- By Thomas E. RicksThomas E. Ricks covered the U.S. military from 1991 to 2008 for the Wall Street Journal and then the Washington Post. He can be reached at firstname.lastname@example.org.
Reviewed by Brian Castner
Best Defense book reviewer
A version of this review first appeared in the August issue of Proceedings of the U.S. Naval Institute.
If you believe the media coverage and commentary, all of America is still waiting for the great fiction of the wars in Iraq and Afghanistan. Many of last year’s reviews of The Yellow Birds or Fobbit or Billy Lynn’s Long Halftime Walk noted the supposed dearth of war novels to that point. In times past, America waited 11 years for A Farewell to Arms, 16 for Catch-22, and 15 for The Things They Carried. Now our culture wants to hear who won American Idol by the end of the episode, and even Anthony Swofford, who knows something about delayed gratification (his memoir, Jarhead, was published 12 years after the first Gulf War), says on the back cover of Fire and Forget, the new collection of short stories by military veteran writers, “I’ve been waiting for this book for a decade.”
Is the wait finally over? Yes, according to Matt Gallagher, one of the collection’s editors, who was impatient himself; he wrote a piece for The Atlantic in 2011 asking when a great novel from the long wars would finally be written.
“Iraq and Afghanistan fiction is in a much better place than it was when I wrote that article,” he told me, before hedging, “It’s just beginning. There’s no one dominant story, no one clean narrative, to emerge from these postmodern, brushfire wars. There are many.”
The form of Fire and Forget follows its function, then: 15 tales with varied perspectives, and while expected themes of struggle and disillusionment emerge, there is not a carbon copy to be found here. If you are a fan of literary Paris Review or The New Yorker short stories — casual tragedy, slow reveals, ambiguous endings — you will find familiar hardware in this collection, and for good reason. These are serious writers, more than half graduates of master’s of fine arts programs, but unlike the traditional college student, these veterans bring a life experience to the form that is substantial and heart-breaking.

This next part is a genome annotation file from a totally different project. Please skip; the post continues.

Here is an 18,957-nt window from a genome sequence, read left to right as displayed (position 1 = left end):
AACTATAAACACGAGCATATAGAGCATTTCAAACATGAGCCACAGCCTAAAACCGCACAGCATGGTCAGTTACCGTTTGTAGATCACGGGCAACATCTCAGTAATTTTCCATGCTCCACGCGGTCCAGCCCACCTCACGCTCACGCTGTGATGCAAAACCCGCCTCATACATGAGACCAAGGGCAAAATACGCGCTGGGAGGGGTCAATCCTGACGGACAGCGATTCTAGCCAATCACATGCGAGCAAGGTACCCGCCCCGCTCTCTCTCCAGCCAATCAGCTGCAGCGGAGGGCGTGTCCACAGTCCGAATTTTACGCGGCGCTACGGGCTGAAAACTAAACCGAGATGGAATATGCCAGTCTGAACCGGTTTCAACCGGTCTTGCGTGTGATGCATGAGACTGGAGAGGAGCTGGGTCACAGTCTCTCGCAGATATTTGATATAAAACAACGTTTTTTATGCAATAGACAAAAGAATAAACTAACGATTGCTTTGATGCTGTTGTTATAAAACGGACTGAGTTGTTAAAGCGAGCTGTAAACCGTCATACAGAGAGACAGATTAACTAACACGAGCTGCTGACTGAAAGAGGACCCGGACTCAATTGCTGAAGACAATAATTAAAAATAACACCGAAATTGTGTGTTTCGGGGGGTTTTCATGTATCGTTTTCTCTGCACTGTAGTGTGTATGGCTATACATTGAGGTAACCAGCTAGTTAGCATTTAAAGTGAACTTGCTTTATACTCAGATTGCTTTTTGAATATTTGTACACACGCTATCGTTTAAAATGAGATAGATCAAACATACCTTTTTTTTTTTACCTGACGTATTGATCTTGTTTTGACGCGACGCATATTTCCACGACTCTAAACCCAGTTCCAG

Perhaps fittingly, considering the post-traumatic stress disorder newspaper headlines, there are more stories here about the challenges of return than the horrors of war, more whiskey bottles flying than bullets. In a number of stories about surreal post-war moments, animals act as symbolic stand-ins for innocence, and thus are mercilessly shot, squashed, and buried. For me, the stories of in-country combat were a comparative relief from the grinding tales of heartache at home. At least we know how the firefight will end; we have no such certainty about those still laboring to reintegrate.
The winner for sheer visceral impact is Phil Klay, whose story of returning is so spot-on I wonder if he wrote it while still on the plane ride home. He gets everything pitch perfect, and not just the major points, such as wanting to go back to war right away, literally hours after landing. No, it was the small truths that returned me to my own homecoming: the unfamiliar softness of a wife’s embrace after months of hard Humvees, the pleasant satisfaction of the first hangover. Klay remembers the details so the rest of us don’t have to.
David Abrams, the author of Fobbit, tells the brutal story of a unit remembering fellow soldiers lost in combat, not with nostalgia but rather obscenity-laced efficiency. “This short story is more typical of what I normally write,” Abrams told me. “It has more dramatic punch than . . . comedy veneer.”
Siobhan Fallon’s excellent story from the perspective of an Army wife is a breath of fresh air, one that comes early in the anthology and that honestly I could have used a little later. The veteran experience can feel insulated and claustrophobic, and Fallon’s incongruence with the other pieces — the only one not from the perspective of the solider or veteran (although Gallagher’s contribution is half and half) — begs the question, where is a piece about an Afghan family? An Iraqi interpreter? A new refugee? Instead, the Iraqis and Afghans in Fire and Forget are always “hajjis” or, in the words of contributor Ted Janis’s protagonist, “[expletive] traitors.”
Why is this? “I think veterans are still stuck in their own head,” said Abrams. “And I think we Americans, to paint with a very broad brush, lead very insular lives. We don’t naturally think about foreign policy. But for the purposes of this anthology, it’s fine. Each of these works of art stand on their own.”
True, and they do so well, but even the story from Andrew Slater, now a teacher of English at the American University in Erbil in northern Iraq, is about a U.S. soldier struggling with traumatic brain injury at home. Would he not have been the writer to bridge the gap? His story, though, is so troubling and thought-provoking that I wouldn’t trade it and that’s the point, isn’t it? After 12 years of war, we’re just starting to understand what happened to our own soldiers. Perhaps in time we’ll reach across the gulf to those we were fighting — with and against.
Brian Castner is a former U.S. Air Force captain and explosive ordnance disposal officer. He is the author of The Long Walk: A Story of War and the Life That Follows (Doubleday, 2012). This review is reproduced here with the permission of its author.